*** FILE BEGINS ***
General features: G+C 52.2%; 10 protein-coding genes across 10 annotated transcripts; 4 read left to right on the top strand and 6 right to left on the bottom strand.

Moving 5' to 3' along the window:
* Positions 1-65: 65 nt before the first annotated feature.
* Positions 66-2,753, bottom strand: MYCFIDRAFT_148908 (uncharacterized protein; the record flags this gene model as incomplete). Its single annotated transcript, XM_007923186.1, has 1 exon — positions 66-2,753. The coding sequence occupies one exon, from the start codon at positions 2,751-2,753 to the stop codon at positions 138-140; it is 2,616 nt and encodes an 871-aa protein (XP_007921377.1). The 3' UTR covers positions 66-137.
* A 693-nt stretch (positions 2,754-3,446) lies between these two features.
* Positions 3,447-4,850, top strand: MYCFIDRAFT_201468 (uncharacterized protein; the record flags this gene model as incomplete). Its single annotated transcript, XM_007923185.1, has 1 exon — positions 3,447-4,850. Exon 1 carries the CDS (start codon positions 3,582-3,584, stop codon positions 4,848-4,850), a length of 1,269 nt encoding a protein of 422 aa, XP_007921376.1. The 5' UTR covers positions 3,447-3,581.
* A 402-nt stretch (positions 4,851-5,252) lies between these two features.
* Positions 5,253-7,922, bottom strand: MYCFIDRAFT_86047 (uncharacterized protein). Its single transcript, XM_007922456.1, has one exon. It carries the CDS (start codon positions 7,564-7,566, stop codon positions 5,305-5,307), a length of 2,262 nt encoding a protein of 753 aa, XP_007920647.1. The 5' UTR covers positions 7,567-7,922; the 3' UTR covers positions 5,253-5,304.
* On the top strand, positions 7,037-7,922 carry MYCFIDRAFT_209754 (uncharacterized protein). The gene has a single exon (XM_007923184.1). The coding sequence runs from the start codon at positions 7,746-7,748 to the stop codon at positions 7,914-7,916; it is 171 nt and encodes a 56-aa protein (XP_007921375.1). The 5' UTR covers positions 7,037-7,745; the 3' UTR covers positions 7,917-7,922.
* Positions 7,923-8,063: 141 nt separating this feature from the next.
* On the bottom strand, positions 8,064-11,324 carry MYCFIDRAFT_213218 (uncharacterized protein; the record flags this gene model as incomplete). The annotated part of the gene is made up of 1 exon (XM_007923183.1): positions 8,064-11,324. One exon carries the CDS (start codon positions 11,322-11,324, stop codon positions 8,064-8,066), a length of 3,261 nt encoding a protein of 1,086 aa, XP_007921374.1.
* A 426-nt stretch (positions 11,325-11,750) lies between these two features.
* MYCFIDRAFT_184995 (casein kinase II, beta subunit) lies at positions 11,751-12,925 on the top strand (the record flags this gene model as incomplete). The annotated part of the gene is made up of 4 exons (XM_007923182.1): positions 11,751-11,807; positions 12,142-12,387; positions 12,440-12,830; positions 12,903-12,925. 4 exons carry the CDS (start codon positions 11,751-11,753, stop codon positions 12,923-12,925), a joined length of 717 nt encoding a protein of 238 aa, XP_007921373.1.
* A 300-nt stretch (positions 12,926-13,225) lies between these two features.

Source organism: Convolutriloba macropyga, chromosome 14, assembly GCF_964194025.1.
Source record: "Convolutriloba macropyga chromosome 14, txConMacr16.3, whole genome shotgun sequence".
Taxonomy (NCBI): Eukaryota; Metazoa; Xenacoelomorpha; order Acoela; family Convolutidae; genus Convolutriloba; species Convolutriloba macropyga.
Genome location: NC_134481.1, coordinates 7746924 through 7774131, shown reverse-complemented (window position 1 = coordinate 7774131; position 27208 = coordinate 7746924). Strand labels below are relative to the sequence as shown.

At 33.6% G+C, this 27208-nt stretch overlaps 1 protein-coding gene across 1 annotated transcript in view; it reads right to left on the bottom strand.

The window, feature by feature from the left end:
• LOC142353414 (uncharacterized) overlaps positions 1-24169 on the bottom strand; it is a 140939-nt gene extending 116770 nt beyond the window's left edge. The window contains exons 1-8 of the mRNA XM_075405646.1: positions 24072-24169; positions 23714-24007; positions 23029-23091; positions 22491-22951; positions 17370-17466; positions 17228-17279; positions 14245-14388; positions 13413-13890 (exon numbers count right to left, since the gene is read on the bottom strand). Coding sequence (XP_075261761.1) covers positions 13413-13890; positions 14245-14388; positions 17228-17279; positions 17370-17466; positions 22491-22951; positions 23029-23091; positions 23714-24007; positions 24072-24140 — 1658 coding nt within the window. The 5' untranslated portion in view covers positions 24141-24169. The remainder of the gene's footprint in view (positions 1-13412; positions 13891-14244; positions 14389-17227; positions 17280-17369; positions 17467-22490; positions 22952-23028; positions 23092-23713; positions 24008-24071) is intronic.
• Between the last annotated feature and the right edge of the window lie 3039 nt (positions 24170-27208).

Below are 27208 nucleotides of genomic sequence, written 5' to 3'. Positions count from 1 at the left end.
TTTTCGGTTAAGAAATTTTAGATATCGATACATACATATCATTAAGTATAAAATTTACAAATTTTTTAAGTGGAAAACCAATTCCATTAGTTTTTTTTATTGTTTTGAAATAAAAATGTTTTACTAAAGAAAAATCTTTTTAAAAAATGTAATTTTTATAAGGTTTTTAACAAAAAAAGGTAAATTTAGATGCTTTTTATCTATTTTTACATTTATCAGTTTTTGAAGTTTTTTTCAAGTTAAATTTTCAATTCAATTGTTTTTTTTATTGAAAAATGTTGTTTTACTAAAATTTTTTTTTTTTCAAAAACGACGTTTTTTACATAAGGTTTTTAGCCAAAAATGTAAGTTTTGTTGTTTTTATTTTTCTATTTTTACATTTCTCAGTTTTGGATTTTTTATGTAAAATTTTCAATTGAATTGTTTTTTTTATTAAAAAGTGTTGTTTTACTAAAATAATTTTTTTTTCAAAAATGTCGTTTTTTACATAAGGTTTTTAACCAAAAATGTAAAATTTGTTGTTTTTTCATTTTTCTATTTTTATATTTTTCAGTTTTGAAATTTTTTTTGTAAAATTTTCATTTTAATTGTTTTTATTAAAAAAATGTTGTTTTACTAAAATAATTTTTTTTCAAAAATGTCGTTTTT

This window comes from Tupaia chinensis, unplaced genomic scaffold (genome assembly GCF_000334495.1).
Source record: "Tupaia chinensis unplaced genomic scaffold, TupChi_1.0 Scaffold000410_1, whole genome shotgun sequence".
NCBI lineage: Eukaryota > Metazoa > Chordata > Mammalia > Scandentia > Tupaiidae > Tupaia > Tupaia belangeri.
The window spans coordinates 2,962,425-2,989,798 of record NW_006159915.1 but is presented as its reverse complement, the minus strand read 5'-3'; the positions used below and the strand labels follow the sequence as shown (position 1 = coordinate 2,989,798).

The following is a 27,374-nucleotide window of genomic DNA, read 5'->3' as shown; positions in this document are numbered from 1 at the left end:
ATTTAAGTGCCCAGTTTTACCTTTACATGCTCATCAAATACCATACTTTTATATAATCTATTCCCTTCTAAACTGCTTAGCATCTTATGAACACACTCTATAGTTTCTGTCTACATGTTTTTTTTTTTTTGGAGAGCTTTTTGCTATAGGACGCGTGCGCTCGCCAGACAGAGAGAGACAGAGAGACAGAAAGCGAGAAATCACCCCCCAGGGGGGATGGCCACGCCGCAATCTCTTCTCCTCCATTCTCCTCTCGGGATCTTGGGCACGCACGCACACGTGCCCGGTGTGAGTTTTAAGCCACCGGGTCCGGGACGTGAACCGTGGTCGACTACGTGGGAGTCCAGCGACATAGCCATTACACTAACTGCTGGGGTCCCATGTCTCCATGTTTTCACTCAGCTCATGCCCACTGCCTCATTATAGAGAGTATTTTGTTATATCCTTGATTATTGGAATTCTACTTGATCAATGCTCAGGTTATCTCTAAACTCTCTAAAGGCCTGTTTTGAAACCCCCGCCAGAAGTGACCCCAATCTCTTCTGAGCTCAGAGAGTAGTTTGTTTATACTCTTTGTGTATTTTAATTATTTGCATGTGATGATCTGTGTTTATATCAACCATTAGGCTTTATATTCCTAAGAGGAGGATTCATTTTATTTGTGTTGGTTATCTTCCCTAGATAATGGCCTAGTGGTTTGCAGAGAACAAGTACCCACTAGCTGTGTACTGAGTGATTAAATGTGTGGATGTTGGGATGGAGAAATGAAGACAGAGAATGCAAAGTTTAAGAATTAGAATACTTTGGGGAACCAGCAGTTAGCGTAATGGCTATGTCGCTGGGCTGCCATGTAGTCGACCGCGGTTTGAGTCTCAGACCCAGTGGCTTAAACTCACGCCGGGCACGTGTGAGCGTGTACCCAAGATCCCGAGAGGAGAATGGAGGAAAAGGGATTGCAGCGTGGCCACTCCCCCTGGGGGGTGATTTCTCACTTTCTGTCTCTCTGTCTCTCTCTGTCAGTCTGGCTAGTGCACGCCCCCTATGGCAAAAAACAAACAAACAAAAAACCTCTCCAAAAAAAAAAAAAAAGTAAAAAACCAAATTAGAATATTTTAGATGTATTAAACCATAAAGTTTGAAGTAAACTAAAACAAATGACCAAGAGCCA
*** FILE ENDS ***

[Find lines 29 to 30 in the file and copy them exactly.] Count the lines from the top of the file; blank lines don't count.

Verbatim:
The following is a 27,374-nucleotide window of genomic DNA, read 5'->3' as shown; positions in this document are numbered from 1 at the left end:
ATTTAAGTGCCCAGTTTTACCTTTACATGCTCATCAAATACCATACTTTTATATAATCTATTCCCTTCTAAACTGCTTAGCATCTTATGAACACACTCTATAGTTTCTGTCTACATGTTTTTTTTTTTTTGGAGAGCTTTTTGCTATAGGACGCGTGCGCTCGCCAGACAGAGAGAGACAGAGAGACAGAAAGCGAGAAATCACCCCCCAGGGGGGATGGCCACGCCGCAATCTCTTCTCCTCCATTCTCCTCTCGGGATCTTGGGCACGCACGCACACGTGCCCGGTGTGAGTTTTAAGCCACCGGGTCCGGGACGTGAACCGTGGTCGACTACGTGGGAGTCCAGCGACATAGCCATTACACTAACTGCTGGGGTCCCATGTCTCCATGTTTTCACTCAGCTCATGCCCACTGCCTCATTATAGAGAGTATTTTGTTATATCCTTGATTATTGGAATTCTACTTGATCAATGCTCAGGTTATCTCTAAACTCTCTAAAGGCCTGTTTTGAAACCCCCGCCAGAAGTGACCCCAATCTCTTCTGAGCTCAGAGAGTAGTTTGTTTATACTCTTTGTGTATTTTAATTATTTGCATGTGATGATCTGTGTTTATATCAACCATTAGGCTTTATATTCCTAAGAGGAGGATTCATTTTATTTGTGTTGGTTATCTTCCCTAGATAATGGCCTAGTGGTTTGCAGAGAACAAGTACCCACTAGCTGTGTACTGAGTGATTAAATGTGTGGATGTTGGGATGGAGAAATGAAGACAGAGAATGCAAAGTTTAAGAATTAGAATACTTTGGGGAACCAGCAGTTAGCGTAATGGCTATGTCGCTGGGCTGCCATGTAGTCGACCGCGGTTTGAGTCTCAGACCCAGTGGCTTAAACTCACGCCGGGCACGTGTGAGCGTGTACCCAAGATCCCGAGAGGAGAATGGAGGAAAAGGGATTGCAGCGTGGCCACTCCCCCTGGGGGGTGATTTCTCACTTTCTGTCTCTCTGTCTCTCTCTGTCAGTCTGGCTAGTGCACGCCCCCTATGGCAAAAAACAAACAAACAAAAAACCTCTCCAAAAAAAAAAAAAAAGTAAAAAACCAAATTAGAATATTTTAGATGTATTAAACCATAAAGTTTGAAGTAAACTAAAACAAATGACCAAGAGCCA